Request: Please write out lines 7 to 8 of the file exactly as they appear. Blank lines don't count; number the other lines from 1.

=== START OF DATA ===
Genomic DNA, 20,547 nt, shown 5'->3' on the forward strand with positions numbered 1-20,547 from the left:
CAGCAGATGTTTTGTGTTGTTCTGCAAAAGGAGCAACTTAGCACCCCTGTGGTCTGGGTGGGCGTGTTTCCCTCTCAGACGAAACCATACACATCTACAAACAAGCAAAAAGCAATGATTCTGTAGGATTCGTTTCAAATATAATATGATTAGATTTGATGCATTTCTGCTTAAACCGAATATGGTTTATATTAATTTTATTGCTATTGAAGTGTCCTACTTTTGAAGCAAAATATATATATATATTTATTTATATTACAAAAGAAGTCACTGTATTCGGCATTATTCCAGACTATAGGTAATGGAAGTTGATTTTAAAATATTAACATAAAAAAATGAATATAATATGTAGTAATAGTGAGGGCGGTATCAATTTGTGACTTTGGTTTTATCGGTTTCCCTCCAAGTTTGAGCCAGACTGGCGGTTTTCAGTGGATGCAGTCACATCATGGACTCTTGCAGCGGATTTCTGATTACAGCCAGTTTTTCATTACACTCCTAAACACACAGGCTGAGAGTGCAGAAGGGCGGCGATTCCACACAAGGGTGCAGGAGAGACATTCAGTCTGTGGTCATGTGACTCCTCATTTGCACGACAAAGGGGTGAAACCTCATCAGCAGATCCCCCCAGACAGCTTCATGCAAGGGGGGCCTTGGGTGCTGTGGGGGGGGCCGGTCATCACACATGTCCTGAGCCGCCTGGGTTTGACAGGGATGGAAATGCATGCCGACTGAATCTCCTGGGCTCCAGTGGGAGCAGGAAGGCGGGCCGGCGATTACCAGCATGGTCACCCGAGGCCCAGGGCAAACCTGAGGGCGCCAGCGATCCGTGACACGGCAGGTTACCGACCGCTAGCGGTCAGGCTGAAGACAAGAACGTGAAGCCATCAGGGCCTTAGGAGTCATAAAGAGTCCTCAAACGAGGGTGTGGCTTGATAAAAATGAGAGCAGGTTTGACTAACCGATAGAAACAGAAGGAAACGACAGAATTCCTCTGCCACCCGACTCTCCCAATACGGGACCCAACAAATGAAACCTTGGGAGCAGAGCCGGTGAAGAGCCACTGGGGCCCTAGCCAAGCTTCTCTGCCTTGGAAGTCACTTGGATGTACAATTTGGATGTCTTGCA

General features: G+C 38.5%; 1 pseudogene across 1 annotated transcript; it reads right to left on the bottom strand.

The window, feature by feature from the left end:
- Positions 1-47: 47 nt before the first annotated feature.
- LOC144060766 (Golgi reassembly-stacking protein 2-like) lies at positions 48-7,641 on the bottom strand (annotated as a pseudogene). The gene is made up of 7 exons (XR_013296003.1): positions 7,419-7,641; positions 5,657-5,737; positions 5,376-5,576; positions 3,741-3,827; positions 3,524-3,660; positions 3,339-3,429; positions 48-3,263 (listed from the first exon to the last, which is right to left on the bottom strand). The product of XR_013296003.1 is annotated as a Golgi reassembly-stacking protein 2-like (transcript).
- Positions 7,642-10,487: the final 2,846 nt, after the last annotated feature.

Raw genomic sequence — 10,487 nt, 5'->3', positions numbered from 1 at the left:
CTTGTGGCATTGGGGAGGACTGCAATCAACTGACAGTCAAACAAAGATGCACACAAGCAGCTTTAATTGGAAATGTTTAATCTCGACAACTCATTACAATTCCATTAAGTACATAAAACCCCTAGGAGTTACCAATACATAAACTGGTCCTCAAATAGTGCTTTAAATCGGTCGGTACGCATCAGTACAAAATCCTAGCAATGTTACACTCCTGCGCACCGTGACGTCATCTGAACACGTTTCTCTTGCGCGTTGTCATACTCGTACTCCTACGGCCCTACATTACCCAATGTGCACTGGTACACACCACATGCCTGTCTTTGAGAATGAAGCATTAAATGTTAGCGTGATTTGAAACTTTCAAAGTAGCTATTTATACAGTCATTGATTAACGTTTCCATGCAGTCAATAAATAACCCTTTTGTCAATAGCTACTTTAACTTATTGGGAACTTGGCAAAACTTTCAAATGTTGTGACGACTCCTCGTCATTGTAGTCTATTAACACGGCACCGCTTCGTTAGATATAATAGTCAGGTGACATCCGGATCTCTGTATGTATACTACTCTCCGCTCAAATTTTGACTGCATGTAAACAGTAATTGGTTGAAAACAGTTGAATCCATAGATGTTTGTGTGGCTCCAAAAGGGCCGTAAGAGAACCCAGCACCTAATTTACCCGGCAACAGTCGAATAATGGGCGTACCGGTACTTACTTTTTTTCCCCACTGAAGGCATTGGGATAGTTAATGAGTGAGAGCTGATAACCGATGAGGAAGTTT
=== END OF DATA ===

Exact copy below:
- Positions 7,642-10,487: the final 2,846 nt, after the last annotated feature.

Raw genomic sequence — 10,487 nt, 5'->3', positions numbered from 1 at the left: